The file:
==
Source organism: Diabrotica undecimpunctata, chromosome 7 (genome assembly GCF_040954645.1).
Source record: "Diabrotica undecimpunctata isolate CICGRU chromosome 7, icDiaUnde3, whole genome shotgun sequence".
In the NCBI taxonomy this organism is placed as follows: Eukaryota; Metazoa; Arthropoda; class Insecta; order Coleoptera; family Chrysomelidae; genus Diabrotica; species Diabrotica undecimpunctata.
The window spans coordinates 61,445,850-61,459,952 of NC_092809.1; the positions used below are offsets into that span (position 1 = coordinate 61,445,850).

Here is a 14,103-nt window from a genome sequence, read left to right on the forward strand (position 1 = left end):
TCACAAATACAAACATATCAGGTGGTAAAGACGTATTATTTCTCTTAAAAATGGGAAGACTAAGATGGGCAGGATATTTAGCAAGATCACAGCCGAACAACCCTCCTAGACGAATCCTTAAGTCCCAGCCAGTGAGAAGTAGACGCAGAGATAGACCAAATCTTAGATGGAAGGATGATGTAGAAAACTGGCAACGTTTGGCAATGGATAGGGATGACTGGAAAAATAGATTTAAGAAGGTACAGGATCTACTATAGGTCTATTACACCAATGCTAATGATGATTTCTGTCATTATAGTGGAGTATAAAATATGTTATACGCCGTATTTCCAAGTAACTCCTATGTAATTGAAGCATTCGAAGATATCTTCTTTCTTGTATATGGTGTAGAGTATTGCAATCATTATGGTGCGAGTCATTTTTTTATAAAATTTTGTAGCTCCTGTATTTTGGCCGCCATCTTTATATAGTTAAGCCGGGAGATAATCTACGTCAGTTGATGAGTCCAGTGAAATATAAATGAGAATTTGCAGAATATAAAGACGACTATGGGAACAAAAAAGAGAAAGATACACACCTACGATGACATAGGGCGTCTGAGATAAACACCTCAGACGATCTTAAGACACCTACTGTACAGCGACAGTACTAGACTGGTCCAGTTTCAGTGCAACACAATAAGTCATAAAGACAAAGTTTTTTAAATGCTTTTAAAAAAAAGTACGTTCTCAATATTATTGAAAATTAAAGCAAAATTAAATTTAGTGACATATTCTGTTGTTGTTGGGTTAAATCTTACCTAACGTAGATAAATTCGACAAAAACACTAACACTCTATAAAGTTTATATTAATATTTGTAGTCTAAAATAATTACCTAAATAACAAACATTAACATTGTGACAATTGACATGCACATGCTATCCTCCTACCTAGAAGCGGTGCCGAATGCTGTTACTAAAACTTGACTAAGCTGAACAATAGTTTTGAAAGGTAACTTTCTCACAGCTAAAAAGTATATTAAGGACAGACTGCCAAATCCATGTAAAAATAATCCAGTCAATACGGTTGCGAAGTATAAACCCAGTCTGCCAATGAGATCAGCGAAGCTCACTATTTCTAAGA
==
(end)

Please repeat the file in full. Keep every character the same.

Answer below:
Source organism: Diabrotica undecimpunctata, chromosome 7 (genome assembly GCF_040954645.1).
Source record: "Diabrotica undecimpunctata isolate CICGRU chromosome 7, icDiaUnde3, whole genome shotgun sequence".
In the NCBI taxonomy this organism is placed as follows: Eukaryota; Metazoa; Arthropoda; class Insecta; order Coleoptera; family Chrysomelidae; genus Diabrotica; species Diabrotica undecimpunctata.
The window spans coordinates 61,445,850-61,459,952 of NC_092809.1; the positions used below are offsets into that span (position 1 = coordinate 61,445,850).

Here is a 14,103-nt window from a genome sequence, read left to right on the forward strand (position 1 = left end):
TCACAAATACAAACATATCAGGTGGTAAAGACGTATTATTTCTCTTAAAAATGGGAAGACTAAGATGGGCAGGATATTTAGCAAGATCACAGCCGAACAACCCTCCTAGACGAATCCTTAAGTCCCAGCCAGTGAGAAGTAGACGCAGAGATAGACCAAATCTTAGATGGAAGGATGATGTAGAAAACTGGCAACGTTTGGCAATGGATAGGGATGACTGGAAAAATAGATTTAAGAAGGTACAGGATCTACTATAGGTCTATTACACCAATGCTAATGATGATTTCTGTCATTATAGTGGAGTATAAAATATGTTATACGCCGTATTTCCAAGTAACTCCTATGTAATTGAAGCATTCGAAGATATCTTCTTTCTTGTATATGGTGTAGAGTATTGCAATCATTATGGTGCGAGTCATTTTTTTATAAAATTTTGTAGCTCCTGTATTTTGGCCGCCATCTTTATATAGTTAAGCCGGGAGATAATCTACGTCAGTTGATGAGTCCAGTGAAATATAAATGAGAATTTGCAGAATATAAAGACGACTATGGGAACAAAAAAGAGAAAGATACACACCTACGATGACATAGGGCGTCTGAGATAAACACCTCAGACGATCTTAAGACACCTACTGTACAGCGACAGTACTAGACTGGTCCAGTTTCAGTGCAACACAATAAGTCATAAAGACAAAGTTTTTTAAATGCTTTTAAAAAAAAGTACGTTCTCAATATTATTGAAAATTAAAGCAAAATTAAATTTAGTGACATATTCTGTTGTTGTTGGGTTAAATCTTACCTAACGTAGATAAATTCGACAAAAACACTAACACTCTATAAAGTTTATATTAATATTTGTAGTCTAAAATAATTACCTAAATAACAAACATTAACATTGTGACAATTGACATGCACATGCTATCCTCCTACCTAGAAGCGGTGCCGAATGCTGTTACTAAAACTTGACTAAGCTGAACAATAGTTTTGAAAGGTAACTTTCTCACAGCTAAAAAGTATATTAAGGACAGACTGCCAAATCCATGTAAAAATAATCCAGTCAATACGGTTGCGAAGTATAAACCCAGTCTGCCAATGAGATCAGCGAAGCTCACTATTTCTAAGA